Rule 1: Make Fewer HTTP Requests
- Use CSS Sprites (or the less flexible image maps).
- Use the data: URL scheme (usually for inlining images but applicable anywhere a URL is specified, including the SCRIPT tag.)
Rule 2: Use a Content Delivery NetworkUse CDN to host static content.
- Pros: improved response time, backup service, high storage capacity, better caching, resilient to traffic spikes.
- Cons: affected by other CDN clients, indirect control of content servers, subject to the performance of CDN.
Rule 3: Add an Expires Header
- Set a far future Expires HTTP header.
Expires: Tue, 19 Jan 2037 00:00:00 GMT)
- Set a Cache-Control header.
- Change links when resources change. Embed file revision number or fingerprint in the URL to bust the browser cache.
Rule 4: Gzip Components
- Use mod_gzip for Apache 1.3 and mod_deflate for Apache 2.x.
Rule 5: Put Stylesheets at the Top
- Put CSS in the document HEAD using the LINK tag.
<link rel="stylesheet" href="style.css"/>)
Rule 6: Put Scripts at the Bottom
- Put SCRIPTs to the bottom of the page so that they don't block rendering and parallel downloads of other resources.
Rule 7: Avoid CSS Expressions
- CSS expressions are generally slow and dangerous. (They are also deprecated in IE8.) Do not use them.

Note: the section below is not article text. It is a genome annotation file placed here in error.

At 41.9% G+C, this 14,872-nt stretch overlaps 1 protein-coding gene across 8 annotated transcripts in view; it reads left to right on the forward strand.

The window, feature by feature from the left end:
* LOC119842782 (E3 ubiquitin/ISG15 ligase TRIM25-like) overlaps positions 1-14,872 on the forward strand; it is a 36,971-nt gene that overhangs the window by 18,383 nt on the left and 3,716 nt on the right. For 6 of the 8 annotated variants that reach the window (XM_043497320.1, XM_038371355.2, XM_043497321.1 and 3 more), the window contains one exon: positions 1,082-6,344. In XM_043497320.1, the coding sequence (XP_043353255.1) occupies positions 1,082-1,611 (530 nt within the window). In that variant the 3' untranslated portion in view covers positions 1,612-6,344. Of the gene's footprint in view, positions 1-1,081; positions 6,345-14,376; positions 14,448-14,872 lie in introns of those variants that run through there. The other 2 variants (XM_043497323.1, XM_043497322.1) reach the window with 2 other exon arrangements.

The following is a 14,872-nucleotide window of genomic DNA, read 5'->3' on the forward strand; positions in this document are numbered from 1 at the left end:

Rule 9: Reduce DNS Lookups
- Reuse connections by setting
Connection: Keep-Alivein the header.
- Use fewer domains to reduce DNS lookups.
Rule 11: Avoid Redirects
- Avoid redirecting URL just because it's missing a trailing slash.
- Not mentioned in the book, but it's better to serve both desktop and mobile versions of a page from the same URL.
Rule 12: Remove Duplicate Scripts
- Make sure scripts are included only once.
Rule 13: Configure ETags
- Either turn off ETags or generate ETags that uniquely identify a specific version of a resource. The default ETag formats of popular web servers are not cache-friendly.
Rule 14: Make Ajax Cacheable
- Make Ajax response cacheable by following rule 3, 4, 9, 10, 11, 13.
High Performance Web Sites is short and easily digestible. It's a pertinent book on speed optimization for web developers, although professional web frontend engineers may find it short of original ideas they are not already aware of.